Inclusion: A Right or a Privilege?
When we discuss inclusion in the Special Education arena, we are speaking about a commitment to educate students with special needs in their home-zoned schools. It is the same school he/she would have attended with siblings and peers, if the student did not have a disability. The concept of inclusive education is predicated on bringing mandated supports and services to the student in lieu of moving the student to a segregated special education setting. Those of us in the field of educating youngsters with challenges like to think of inclusion as a mindset and system of shared beliefs.
Legally, there is no identification of inclusion in the laws. It is found in documents like Public Law 94-142 (The Education of All Handicapped Children Act, 1975) and the Individuals with Disabilities Act (IDEA, Reauthorized 1997, 2004. It is the term Least Restrictive Environment (LRE) that is the legal force that drives inclusive education. Many school districts across the country have all special needs students fully included in their home-zoned schools. Those students are receiving curricular adaptations, related services and other supports in a general education classroom while engaging in age appropriate social interactions and extra-curricular activities. Students in the severe range of disability who have intense management needs are often either in agency based programs like UCP, AHRC or are in segregated settings for students with significant emotional challenges often know as “Redirection Centers” or “day treatment programs”.
In the New York City Department of Education, students with moderate to severe disabilities are educated in District 75, which is a segregated district offering intensive supports and services to students whose impairments preclude them from attending their home zoned schools for a variety of reasons—medical fragility, significant cognitive deficits, extremely volatile behavior or severe sensory deficits. When these children demonstrate progress according to their IEP (Individualized Education Plan) goals and objectives they are often recommended for inclusion in a less restrictive general education setting. The placement of these very challenged youngsters back into the mainstream with their mandated supports and services can then become an issue.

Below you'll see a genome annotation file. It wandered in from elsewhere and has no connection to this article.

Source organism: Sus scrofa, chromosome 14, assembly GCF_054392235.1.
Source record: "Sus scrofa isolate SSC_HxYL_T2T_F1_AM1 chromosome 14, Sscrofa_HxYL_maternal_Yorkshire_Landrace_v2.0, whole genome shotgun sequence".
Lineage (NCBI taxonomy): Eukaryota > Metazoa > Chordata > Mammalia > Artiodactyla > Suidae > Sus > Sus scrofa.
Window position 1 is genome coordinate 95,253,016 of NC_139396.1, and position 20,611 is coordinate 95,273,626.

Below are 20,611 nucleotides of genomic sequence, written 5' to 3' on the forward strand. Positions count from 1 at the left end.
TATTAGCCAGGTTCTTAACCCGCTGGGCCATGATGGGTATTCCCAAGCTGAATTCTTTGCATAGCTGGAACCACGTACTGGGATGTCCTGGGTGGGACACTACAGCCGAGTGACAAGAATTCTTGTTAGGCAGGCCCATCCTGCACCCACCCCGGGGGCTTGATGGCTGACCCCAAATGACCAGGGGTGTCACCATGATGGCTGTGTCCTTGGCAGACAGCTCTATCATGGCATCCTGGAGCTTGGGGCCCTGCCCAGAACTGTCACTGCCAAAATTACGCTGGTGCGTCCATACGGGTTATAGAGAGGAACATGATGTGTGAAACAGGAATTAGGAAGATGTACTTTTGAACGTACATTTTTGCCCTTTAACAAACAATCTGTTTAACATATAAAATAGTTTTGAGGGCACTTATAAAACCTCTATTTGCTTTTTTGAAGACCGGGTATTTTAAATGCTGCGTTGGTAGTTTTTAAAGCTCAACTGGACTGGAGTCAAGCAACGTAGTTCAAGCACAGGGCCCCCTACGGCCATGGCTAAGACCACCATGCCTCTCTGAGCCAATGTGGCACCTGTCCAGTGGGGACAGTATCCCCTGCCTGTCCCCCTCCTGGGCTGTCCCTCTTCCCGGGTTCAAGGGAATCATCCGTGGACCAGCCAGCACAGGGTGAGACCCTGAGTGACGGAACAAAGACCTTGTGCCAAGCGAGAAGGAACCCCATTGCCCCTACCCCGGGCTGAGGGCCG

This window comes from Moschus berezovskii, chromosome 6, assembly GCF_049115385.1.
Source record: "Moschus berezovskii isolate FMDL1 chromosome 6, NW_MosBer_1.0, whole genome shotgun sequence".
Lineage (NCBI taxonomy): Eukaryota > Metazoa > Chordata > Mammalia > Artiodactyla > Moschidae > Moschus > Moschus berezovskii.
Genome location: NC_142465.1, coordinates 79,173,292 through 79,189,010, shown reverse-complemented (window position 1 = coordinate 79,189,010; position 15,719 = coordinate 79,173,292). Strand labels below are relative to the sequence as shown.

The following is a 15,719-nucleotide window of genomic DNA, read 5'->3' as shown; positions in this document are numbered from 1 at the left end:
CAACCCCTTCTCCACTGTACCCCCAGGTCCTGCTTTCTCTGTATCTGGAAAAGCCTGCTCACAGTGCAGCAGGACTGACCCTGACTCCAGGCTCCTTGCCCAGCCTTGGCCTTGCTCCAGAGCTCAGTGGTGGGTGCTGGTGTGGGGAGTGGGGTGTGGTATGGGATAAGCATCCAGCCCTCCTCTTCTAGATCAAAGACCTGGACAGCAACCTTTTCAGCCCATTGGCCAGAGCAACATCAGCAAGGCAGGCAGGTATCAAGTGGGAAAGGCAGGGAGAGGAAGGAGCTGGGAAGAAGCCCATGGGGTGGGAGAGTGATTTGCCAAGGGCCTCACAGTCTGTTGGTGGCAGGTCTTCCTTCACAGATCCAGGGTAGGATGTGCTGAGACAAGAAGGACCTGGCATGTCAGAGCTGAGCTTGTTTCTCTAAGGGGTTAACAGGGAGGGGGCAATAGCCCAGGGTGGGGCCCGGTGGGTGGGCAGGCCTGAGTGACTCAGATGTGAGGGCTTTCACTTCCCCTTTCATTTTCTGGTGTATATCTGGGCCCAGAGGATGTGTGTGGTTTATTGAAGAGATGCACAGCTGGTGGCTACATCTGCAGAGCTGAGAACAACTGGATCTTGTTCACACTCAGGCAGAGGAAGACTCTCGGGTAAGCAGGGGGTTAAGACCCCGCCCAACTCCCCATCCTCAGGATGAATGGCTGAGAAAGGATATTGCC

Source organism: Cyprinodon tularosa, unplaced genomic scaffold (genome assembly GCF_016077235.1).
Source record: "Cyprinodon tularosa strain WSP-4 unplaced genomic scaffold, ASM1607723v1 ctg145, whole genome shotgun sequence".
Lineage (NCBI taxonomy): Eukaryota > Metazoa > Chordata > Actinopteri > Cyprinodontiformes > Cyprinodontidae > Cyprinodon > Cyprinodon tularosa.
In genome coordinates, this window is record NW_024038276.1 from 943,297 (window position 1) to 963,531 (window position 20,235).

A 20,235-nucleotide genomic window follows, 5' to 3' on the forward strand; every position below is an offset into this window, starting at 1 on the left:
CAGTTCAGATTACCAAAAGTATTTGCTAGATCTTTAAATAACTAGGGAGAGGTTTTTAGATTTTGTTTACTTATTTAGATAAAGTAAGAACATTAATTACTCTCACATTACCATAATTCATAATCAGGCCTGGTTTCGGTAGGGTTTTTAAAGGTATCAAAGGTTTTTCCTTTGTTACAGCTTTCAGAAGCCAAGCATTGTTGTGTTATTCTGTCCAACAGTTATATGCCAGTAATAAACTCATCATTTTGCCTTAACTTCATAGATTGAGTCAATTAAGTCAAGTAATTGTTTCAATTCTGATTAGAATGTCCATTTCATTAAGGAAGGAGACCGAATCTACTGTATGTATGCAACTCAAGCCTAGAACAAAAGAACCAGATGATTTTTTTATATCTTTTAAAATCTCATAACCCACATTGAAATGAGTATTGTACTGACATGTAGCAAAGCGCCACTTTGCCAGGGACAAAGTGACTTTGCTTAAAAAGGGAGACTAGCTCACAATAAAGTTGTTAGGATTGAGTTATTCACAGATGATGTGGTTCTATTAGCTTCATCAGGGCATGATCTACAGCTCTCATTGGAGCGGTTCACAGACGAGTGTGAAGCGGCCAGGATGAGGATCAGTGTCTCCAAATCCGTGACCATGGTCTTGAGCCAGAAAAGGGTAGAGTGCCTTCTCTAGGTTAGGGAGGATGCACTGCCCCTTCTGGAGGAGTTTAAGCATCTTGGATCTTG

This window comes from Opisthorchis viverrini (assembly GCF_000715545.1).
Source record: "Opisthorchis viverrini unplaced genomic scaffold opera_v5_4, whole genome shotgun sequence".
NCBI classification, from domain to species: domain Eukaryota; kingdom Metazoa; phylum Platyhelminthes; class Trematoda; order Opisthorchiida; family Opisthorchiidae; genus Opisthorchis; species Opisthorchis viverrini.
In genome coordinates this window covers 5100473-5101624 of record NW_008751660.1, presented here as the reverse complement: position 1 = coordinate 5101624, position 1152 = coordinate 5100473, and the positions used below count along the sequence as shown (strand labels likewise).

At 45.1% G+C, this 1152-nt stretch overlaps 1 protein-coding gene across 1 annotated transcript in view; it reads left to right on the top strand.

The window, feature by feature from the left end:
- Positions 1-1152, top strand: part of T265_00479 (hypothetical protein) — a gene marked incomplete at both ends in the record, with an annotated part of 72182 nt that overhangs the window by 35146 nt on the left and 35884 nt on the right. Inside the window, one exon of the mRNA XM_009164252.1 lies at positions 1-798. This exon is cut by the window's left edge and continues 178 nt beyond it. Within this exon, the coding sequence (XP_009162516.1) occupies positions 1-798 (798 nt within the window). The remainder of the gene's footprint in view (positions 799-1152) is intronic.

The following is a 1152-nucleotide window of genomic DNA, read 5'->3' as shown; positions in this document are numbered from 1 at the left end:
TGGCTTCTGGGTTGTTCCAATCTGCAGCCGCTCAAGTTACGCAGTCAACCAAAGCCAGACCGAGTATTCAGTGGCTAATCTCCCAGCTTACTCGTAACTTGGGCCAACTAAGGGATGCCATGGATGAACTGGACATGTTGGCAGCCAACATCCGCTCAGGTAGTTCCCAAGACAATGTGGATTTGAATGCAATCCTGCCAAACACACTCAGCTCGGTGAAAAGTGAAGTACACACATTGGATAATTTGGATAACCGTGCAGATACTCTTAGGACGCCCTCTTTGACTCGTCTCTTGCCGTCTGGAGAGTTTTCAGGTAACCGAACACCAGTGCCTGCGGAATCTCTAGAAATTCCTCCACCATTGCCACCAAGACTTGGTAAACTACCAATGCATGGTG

There is a fear in general education schools that the administration and staff do not have the necessary skill set to educate these special needs students. There are space issues as schools are over crowded and each special needs child takes a seat that may have been slotted for a community district student. The related services providers (Speech teachers, Occupational Therapists, Physical Therapists), which now favor “push in” classroom services are often deemed to be distracting to the class. However, first and foremost in an era of high stakes testing and accountability, many of these students have learning challenges that result in lower scores on standardized tests. Principals are hesitant to commit to including students that may lower their school’s standing in the eyes of parents, the community and central headquarters. How then do we change the mindset and get all administrators to engage in the discussion that full inclusion is a civil right of all students, with or without disabilities?
The ability to successfully implement an inclusive model requires the philosophy, practice, cooperation and receptive mindset of the majority (administrators/teachers/parents in community schools). We know it is the will of the majority that controls the avenues of access to the minority, which in this case is special needs youngsters. Education for a student with disabilities in the same school as his/her siblings and peers is not a privilege; it is a basic human right!
There are myriad bureaucratic challenges that must be dealt with in order to move this agenda forward and protect the civil rights of all students. It must begin with school communities dispelling the notion of “mine” and “yours” when it comes to disabled and otherwise abled children. All children belong in a school community that embraces their diversity, shoulders the burden of their challenges and celebrates their successes regardless of how small they may appear. Until we, as educators, can open our minds to this concept and work collaboratively to build better and more inclusive schools, our students will continue to be left behind.#